Whiskers Of The Lion: An Amish-country Mystery

Paperback | March 31, 2015

byP. L. Gaus

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P. L. Gaus’s widely praised Amish-Country Mysteries continue to “probe the tension between the self-reliance of the Amish world and the urgencies of the English world” (Kirkus Reviews, starred review).

In Whiskers of the Lion, Sheriff Bruce Robertson is charged with finding a young Amish woman on the run from a murderous drug ring so she can testify in federal court. Wrestling with a recurring childhood nightmare of a deadly lion, the Holmes County sheriff finds himself torn between allegiance to the legal system he upholds and the beliefs of the people he is sworn to protect.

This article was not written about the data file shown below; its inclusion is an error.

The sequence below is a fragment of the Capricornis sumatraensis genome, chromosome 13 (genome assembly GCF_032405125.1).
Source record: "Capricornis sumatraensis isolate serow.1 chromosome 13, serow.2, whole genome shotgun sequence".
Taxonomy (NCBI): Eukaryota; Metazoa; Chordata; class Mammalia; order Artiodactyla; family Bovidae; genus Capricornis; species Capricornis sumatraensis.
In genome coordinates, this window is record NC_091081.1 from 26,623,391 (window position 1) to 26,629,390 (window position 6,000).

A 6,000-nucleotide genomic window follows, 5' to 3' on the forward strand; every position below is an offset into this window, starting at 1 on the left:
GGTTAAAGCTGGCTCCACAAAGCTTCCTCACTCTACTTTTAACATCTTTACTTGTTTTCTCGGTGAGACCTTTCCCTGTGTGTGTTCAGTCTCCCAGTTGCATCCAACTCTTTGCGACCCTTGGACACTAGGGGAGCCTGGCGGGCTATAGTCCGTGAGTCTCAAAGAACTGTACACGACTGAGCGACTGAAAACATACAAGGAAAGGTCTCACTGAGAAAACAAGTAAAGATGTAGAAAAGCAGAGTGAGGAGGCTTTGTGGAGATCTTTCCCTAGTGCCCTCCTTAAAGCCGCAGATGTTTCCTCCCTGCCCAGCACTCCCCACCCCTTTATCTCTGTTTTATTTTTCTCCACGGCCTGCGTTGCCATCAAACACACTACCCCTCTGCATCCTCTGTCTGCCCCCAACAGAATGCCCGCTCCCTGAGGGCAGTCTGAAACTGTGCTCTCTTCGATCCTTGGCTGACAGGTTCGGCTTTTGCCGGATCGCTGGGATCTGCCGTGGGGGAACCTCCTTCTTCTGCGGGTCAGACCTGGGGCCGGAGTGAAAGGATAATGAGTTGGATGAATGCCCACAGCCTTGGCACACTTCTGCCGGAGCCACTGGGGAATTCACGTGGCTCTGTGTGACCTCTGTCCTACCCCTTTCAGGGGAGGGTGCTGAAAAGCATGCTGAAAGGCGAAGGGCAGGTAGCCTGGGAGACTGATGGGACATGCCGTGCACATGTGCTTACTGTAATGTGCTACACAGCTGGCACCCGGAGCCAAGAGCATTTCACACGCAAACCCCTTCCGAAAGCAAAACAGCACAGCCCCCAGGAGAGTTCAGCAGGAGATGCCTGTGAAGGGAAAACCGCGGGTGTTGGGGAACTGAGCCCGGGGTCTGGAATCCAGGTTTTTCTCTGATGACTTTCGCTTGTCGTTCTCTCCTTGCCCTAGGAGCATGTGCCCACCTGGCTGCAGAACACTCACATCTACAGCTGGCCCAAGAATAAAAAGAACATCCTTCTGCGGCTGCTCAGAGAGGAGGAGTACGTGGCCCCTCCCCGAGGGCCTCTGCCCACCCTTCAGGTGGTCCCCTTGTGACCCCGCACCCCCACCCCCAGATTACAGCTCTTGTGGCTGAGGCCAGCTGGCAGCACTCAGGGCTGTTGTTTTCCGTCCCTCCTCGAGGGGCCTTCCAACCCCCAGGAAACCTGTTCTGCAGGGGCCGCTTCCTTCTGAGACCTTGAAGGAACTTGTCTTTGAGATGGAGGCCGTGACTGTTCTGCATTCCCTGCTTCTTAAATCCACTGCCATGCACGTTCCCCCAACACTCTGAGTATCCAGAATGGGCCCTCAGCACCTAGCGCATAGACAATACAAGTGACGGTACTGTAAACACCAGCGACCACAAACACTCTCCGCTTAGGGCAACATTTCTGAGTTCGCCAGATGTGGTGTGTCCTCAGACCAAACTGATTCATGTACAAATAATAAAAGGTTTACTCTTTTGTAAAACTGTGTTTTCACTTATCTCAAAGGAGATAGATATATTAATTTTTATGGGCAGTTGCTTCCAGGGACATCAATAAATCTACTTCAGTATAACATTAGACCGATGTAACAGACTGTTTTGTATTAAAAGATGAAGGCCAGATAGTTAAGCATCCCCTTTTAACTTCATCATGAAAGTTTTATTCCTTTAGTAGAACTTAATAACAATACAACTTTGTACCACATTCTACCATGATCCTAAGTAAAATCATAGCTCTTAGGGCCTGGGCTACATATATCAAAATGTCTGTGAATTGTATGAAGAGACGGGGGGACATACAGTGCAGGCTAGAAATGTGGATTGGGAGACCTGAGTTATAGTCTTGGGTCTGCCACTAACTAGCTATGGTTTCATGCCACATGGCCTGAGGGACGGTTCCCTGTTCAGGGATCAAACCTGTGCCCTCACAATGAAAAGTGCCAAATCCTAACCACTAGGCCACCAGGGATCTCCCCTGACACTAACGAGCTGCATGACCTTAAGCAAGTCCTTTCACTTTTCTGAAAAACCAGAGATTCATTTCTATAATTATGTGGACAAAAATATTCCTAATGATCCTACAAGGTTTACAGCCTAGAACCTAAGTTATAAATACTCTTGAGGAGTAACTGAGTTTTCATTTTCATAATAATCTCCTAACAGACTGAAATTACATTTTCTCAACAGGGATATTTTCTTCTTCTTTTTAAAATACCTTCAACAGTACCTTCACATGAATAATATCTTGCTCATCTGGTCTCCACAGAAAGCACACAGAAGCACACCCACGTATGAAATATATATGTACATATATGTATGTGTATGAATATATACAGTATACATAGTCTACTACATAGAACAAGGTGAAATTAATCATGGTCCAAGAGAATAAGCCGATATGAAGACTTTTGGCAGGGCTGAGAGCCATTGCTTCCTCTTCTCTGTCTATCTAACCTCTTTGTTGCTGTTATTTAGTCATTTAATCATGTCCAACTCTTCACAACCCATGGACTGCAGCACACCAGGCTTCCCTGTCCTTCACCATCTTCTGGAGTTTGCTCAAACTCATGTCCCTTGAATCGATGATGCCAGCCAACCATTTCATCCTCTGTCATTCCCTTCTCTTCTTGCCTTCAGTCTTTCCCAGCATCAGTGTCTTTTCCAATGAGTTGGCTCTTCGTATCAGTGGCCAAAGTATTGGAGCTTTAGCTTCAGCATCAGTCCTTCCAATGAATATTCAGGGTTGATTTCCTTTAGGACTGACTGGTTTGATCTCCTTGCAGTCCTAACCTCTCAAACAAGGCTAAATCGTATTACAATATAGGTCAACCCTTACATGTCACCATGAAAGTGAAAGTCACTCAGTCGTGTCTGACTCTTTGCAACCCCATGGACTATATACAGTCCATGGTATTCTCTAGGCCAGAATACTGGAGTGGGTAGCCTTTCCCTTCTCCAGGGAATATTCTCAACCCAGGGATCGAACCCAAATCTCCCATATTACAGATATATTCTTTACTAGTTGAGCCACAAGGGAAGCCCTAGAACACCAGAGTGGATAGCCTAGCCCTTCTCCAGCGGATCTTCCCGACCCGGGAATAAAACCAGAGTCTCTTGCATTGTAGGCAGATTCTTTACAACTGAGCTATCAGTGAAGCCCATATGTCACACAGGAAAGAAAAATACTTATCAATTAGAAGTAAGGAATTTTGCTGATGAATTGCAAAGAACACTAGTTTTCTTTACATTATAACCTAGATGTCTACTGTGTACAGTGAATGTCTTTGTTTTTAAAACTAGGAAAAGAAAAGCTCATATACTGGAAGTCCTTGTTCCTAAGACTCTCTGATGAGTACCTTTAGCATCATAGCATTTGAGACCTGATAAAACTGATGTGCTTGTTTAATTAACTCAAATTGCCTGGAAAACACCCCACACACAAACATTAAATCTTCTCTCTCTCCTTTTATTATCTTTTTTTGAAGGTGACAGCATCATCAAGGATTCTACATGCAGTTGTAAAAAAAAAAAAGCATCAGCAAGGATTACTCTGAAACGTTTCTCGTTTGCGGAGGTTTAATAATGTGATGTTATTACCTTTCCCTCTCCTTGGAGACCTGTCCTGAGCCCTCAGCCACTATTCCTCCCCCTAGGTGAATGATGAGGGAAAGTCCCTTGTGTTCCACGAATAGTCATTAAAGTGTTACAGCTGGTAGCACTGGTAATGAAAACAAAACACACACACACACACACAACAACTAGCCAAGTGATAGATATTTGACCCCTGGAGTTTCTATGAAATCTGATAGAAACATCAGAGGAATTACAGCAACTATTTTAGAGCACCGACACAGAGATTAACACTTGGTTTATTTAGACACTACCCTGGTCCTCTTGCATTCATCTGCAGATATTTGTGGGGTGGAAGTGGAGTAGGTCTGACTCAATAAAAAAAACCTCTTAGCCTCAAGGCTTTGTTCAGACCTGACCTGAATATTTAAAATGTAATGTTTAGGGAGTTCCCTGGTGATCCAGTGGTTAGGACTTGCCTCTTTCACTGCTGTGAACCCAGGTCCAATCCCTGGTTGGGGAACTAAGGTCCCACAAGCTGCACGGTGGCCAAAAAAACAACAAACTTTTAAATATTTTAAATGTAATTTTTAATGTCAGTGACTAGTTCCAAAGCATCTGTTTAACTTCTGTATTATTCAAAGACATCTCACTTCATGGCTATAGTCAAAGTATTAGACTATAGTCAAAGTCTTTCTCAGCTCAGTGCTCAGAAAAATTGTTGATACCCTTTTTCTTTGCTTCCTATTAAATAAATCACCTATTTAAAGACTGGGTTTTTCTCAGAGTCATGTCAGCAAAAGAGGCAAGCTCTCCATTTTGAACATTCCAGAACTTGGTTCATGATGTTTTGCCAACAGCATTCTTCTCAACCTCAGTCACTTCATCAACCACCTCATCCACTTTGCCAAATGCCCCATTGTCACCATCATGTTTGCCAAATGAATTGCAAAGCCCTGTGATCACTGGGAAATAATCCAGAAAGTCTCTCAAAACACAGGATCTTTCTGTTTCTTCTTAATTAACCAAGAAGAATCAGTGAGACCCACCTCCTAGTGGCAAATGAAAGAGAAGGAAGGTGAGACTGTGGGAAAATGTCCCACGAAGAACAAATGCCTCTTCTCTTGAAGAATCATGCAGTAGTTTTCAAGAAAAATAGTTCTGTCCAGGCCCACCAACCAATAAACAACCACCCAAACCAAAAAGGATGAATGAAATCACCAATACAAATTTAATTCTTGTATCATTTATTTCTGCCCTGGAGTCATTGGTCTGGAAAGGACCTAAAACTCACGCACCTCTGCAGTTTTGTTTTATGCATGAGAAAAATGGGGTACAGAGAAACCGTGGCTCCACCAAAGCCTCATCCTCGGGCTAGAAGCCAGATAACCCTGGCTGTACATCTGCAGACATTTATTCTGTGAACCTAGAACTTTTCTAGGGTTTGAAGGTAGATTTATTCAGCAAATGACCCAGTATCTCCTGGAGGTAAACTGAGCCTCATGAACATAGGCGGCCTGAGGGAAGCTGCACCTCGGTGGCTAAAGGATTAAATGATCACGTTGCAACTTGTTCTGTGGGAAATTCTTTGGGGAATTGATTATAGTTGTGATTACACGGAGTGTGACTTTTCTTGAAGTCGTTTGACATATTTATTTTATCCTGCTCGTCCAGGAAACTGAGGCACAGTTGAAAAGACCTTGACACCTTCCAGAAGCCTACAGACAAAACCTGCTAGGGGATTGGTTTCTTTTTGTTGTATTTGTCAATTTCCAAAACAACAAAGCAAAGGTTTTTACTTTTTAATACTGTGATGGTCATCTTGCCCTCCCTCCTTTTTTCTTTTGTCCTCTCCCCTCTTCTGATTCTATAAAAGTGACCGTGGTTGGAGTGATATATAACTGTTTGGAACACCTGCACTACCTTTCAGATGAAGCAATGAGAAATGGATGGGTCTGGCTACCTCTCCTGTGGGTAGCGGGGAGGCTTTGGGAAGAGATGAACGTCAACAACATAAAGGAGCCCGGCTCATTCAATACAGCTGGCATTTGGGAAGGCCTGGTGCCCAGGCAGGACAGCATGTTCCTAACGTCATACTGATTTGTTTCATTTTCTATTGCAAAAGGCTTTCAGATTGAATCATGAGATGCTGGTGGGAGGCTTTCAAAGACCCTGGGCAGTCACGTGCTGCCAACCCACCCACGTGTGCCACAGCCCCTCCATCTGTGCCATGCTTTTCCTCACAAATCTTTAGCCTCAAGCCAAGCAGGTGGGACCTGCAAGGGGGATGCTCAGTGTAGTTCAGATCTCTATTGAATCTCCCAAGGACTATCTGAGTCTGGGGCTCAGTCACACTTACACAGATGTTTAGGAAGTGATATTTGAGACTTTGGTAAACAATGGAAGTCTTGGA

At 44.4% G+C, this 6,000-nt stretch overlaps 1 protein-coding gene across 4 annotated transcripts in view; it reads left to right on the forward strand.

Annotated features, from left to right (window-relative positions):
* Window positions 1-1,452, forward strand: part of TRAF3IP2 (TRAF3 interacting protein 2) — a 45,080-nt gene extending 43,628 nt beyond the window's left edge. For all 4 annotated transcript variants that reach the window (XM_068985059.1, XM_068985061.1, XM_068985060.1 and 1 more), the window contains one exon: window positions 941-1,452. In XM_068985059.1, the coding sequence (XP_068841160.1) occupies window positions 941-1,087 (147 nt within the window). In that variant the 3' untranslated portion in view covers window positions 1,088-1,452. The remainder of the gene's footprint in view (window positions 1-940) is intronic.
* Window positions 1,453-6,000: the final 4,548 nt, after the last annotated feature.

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P. L. Gaus’s widely praised Amish-Country Mysteries continue to “probe the tension between the self-reliance of the Amish world and the urgencies of the English world” (Kirkus Reviews, starred review). In Whiskers of the Lion, Sheriff Bruce Robertson is charged with finding a young Amish woman on the run from a murderous drug ring so s...

Paul Louis Gaus lives with his wife, Madonna, in Wooster, Ohio, just a few miles north of Holmes County, home to the world’s largest settlement of Amish and Mennonite people.

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Format:PaperbackDimensions:256 pages, 8.02 × 5.27 × 0.52 inPublished:March 31, 2015Publisher:Penguin Publishing GroupLanguage:English

The following ISBNs are associated with this title:

ISBN - 10:0142181730

ISBN - 13:9780142181737